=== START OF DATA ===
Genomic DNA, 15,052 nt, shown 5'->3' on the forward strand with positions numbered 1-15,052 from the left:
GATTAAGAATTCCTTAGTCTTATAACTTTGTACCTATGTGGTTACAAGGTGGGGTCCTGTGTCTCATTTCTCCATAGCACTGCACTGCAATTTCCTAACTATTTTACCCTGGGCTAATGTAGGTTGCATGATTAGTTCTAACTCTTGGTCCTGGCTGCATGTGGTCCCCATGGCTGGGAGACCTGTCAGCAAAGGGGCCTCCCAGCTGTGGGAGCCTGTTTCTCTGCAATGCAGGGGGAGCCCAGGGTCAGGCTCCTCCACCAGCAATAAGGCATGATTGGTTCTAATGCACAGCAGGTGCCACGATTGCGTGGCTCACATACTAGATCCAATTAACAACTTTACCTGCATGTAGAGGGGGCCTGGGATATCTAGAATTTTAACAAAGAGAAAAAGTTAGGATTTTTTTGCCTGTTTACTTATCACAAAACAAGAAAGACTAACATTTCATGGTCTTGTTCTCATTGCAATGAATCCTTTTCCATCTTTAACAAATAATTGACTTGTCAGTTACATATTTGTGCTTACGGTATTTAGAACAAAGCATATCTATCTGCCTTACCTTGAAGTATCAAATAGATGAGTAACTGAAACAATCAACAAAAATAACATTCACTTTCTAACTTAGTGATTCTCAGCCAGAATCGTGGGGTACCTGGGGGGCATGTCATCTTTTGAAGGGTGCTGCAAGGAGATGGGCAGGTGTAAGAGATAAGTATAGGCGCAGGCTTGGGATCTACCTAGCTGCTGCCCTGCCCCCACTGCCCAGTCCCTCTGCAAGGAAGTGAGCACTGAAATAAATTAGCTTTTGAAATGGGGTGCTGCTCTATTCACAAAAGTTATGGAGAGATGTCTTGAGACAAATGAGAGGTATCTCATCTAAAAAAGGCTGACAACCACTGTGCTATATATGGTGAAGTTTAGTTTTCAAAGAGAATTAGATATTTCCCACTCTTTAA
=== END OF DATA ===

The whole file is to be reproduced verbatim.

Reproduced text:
Genomic DNA, 15,052 nt, shown 5'->3' on the forward strand with positions numbered 1-15,052 from the left:
GATTAAGAATTCCTTAGTCTTATAACTTTGTACCTATGTGGTTACAAGGTGGGGTCCTGTGTCTCATTTCTCCATAGCACTGCACTGCAATTTCCTAACTATTTTACCCTGGGCTAATGTAGGTTGCATGATTAGTTCTAACTCTTGGTCCTGGCTGCATGTGGTCCCCATGGCTGGGAGACCTGTCAGCAAAGGGGCCTCCCAGCTGTGGGAGCCTGTTTCTCTGCAATGCAGGGGGAGCCCAGGGTCAGGCTCCTCCACCAGCAATAAGGCATGATTGGTTCTAATGCACAGCAGGTGCCACGATTGCGTGGCTCACATACTAGATCCAATTAACAACTTTACCTGCATGTAGAGGGGGCCTGGGATATCTAGAATTTTAACAAAGAGAAAAAGTTAGGATTTTTTTGCCTGTTTACTTATCACAAAACAAGAAAGACTAACATTTCATGGTCTTGTTCTCATTGCAATGAATCCTTTTCCATCTTTAACAAATAATTGACTTGTCAGTTACATATTTGTGCTTACGGTATTTAGAACAAAGCATATCTATCTGCCTTACCTTGAAGTATCAAATAGATGAGTAACTGAAACAATCAACAAAAATAACATTCACTTTCTAACTTAGTGATTCTCAGCCAGAATCGTGGGGTACCTGGGGGGCATGTCATCTTTTGAAGGGTGCTGCAAGGAGATGGGCAGGTGTAAGAGATAAGTATAGGCGCAGGCTTGGGATCTACCTAGCTGCTGCCCTGCCCCCACTGCCCAGTCCCTCTGCAAGGAAGTGAGCACTGAAATAAATTAGCTTTTGAAATGGGGTGCTGCTCTATTCACAAAAGTTATGGAGAGATGTCTTGAGACAAATGAGAGGTATCTCATCTAAAAAAGGCTGACAACCACTGTGCTATATATGGTGAAGTTTAGTTTTCAAAGAGAATTAGATATTTCCCACTCTTTAA